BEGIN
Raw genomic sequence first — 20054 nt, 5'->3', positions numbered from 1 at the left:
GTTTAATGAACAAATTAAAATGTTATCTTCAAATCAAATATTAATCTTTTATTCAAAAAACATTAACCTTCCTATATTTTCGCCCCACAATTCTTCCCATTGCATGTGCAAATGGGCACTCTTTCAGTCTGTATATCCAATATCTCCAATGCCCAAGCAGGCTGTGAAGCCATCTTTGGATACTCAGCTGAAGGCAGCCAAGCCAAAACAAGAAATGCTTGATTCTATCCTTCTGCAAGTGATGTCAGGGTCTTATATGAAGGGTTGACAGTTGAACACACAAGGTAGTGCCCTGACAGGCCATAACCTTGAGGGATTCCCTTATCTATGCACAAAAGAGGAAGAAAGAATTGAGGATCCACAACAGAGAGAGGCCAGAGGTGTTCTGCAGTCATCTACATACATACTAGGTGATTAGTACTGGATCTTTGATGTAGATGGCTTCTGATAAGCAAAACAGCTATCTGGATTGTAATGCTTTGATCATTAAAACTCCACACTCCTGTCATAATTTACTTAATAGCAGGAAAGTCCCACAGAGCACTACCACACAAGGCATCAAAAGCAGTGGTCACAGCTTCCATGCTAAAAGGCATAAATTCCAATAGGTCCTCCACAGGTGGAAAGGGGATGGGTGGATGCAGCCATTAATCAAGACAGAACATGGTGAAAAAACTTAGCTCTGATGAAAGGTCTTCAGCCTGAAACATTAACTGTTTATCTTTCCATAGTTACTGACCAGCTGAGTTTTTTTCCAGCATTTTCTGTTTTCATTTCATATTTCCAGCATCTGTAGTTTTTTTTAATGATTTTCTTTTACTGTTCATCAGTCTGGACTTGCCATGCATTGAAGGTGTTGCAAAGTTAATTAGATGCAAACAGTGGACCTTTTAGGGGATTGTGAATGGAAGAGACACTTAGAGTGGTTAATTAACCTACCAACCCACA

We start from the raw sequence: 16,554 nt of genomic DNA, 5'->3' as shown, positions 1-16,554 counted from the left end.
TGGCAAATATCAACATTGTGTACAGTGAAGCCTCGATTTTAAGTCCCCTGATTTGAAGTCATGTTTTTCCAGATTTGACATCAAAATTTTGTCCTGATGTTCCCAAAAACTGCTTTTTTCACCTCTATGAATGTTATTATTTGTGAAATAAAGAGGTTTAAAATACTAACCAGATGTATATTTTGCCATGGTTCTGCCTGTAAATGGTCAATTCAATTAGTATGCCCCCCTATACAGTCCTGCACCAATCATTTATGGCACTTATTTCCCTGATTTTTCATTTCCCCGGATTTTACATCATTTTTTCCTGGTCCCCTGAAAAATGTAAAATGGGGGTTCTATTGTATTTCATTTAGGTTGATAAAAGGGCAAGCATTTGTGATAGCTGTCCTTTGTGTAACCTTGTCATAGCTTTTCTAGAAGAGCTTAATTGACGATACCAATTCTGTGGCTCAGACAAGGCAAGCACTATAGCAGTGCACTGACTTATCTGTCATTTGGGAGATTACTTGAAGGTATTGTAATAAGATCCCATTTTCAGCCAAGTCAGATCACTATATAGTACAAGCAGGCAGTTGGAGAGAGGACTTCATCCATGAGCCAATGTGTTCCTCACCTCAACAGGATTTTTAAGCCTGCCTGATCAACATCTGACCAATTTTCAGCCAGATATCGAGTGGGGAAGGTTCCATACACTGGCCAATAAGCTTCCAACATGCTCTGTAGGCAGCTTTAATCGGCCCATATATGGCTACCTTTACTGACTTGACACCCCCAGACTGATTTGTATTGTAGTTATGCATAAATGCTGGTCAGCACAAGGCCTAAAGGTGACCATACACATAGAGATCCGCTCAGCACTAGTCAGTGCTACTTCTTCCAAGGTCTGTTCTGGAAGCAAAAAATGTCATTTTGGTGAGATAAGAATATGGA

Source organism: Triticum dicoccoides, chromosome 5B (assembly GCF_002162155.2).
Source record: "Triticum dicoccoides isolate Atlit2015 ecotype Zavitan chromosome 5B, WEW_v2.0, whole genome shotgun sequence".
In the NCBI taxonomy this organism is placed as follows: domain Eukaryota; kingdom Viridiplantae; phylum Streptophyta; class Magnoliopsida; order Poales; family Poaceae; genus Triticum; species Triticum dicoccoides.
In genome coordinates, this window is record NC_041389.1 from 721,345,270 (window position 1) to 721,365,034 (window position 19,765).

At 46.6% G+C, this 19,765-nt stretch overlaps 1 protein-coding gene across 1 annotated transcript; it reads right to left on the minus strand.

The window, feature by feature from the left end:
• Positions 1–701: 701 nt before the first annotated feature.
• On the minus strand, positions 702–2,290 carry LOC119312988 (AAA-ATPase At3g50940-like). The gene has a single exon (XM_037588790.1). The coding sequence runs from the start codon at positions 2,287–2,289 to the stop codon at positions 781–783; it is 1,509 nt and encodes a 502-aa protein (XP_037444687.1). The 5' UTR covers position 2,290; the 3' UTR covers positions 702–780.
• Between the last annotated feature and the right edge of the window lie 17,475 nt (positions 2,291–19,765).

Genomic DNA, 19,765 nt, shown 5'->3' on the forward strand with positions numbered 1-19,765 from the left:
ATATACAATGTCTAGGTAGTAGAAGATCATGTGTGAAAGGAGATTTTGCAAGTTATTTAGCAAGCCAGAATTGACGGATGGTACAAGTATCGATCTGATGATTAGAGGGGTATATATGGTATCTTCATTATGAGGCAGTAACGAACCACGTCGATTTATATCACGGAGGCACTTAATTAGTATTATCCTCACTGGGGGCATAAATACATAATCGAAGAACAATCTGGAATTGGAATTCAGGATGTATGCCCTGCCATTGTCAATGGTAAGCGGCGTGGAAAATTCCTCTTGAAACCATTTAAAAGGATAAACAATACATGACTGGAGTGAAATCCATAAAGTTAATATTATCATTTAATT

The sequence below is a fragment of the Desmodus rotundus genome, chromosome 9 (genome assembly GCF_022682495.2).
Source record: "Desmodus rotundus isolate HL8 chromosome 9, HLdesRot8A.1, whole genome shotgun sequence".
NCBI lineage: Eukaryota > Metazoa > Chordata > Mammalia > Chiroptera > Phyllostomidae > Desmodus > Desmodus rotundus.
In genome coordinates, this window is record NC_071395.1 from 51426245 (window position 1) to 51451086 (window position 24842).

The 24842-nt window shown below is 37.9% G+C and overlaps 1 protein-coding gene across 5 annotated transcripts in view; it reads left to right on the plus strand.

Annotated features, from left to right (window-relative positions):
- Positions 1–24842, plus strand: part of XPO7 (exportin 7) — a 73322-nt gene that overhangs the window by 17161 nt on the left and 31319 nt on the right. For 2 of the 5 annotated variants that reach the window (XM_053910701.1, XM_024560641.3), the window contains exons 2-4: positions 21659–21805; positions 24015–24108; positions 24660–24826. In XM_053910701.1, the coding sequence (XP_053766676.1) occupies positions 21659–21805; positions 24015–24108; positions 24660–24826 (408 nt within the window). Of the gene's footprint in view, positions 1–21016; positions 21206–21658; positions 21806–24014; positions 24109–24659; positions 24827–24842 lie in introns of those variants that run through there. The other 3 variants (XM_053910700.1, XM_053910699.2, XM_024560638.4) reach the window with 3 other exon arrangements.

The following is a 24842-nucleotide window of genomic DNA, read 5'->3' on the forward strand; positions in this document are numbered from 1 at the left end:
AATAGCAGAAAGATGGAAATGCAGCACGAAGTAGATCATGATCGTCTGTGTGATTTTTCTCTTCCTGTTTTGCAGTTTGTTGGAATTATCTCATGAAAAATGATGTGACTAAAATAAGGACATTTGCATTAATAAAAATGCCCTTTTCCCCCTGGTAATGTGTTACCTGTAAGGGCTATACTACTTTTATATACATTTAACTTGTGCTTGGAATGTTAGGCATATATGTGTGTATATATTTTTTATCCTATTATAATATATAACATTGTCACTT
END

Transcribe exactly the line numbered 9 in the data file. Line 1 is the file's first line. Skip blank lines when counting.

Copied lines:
At 46.6% G+C, this 19,765-nt stretch overlaps 1 protein-coding gene across 1 annotated transcript; it reads right to left on the minus strand.